After years of criticizing communism and assorted authoritarian ideologies, he is increasingly criticizing capitalism. The world's dominant economic system, he warns, is responsible for grave social injustices--even creating the totalitarian alternatives that have divided the world most of this century.

"The needs from which [socialism] had historically arisen were real and serious. . . . The situation of exploitation to which an inhumane capitalism had subjected the proletariat since the beginning of industrialized society was indeed an evil. This, basically, was Marxism's kernel of truth, which enabled it to present itself as an attractive reality to Western society," he said in Latvia in 1993.

In newly democratic Czechoslovakia, John Paul warned against replacing communism with "indifference, hedonistic consumerism and practical materialism." He told the local clergy, "The dangers that regaining contacts with the West can bring must not be underestimated." And in a 1991 encyclical, he warned about "the virus" of Western consumerism, a form of "neopaganism."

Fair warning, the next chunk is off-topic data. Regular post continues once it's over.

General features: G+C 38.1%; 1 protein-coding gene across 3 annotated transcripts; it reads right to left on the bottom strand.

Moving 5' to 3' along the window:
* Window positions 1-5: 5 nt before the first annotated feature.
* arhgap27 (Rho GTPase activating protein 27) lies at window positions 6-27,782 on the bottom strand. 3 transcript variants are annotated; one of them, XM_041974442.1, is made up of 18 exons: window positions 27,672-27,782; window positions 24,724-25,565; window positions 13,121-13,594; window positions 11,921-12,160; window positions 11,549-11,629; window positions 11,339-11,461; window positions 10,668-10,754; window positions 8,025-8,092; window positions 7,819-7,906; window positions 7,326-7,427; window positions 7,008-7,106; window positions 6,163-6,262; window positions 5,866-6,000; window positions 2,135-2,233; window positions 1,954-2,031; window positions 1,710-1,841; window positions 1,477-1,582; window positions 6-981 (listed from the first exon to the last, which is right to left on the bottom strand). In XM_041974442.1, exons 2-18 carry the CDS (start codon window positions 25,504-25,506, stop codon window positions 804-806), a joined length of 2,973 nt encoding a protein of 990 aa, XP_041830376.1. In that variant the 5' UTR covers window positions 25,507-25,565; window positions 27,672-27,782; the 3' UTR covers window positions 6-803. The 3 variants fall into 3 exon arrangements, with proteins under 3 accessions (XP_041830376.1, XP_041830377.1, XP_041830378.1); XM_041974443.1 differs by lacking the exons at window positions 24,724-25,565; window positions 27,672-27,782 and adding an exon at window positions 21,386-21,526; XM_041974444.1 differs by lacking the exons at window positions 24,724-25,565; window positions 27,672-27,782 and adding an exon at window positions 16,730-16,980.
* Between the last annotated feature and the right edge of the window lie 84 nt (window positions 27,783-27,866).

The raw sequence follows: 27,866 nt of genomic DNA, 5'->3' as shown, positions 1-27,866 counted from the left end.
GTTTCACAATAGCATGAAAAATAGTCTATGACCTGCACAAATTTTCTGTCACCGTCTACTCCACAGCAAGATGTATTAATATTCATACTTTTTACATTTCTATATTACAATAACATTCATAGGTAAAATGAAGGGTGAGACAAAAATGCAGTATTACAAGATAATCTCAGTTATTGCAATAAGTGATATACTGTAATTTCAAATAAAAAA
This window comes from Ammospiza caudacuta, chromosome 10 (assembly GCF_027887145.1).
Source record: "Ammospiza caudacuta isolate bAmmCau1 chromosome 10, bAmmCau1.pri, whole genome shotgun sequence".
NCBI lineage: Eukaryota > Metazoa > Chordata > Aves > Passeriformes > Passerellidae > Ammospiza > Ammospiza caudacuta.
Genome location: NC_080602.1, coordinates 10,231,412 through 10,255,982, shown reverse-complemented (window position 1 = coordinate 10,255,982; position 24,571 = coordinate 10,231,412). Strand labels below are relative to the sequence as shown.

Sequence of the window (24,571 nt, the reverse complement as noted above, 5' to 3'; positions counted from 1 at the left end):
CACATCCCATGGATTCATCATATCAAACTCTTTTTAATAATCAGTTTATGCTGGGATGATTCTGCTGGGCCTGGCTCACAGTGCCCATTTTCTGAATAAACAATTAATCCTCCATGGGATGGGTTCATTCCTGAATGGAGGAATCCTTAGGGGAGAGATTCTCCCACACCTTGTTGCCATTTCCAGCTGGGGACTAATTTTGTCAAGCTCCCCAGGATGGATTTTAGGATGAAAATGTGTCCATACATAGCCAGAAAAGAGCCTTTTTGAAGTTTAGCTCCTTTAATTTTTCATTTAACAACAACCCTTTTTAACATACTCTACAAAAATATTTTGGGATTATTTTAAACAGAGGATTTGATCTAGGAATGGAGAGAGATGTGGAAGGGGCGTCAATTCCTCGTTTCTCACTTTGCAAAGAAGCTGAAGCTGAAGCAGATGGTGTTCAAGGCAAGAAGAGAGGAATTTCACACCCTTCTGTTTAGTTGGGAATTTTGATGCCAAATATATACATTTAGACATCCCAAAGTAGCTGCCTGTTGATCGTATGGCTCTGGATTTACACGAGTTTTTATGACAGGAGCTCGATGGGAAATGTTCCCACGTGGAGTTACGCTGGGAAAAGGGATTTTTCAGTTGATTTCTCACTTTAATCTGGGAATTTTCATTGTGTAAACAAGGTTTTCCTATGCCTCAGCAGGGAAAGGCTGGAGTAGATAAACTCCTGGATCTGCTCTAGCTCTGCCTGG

As economic strength replaces military might as the barometer of power worldwide, his words are again shrewdly calculated. While his health may be waning, he stubbornly believes his impact has not ended.

His days of traveling are not over, either. U.S. church officials have quietly accepted that he is unlikely to make another major swing through the United States, in part because he has designs on other parts of the world. To cap his papacy, John Paul is working hard behind the scenes to get to Moscow and Beijing.*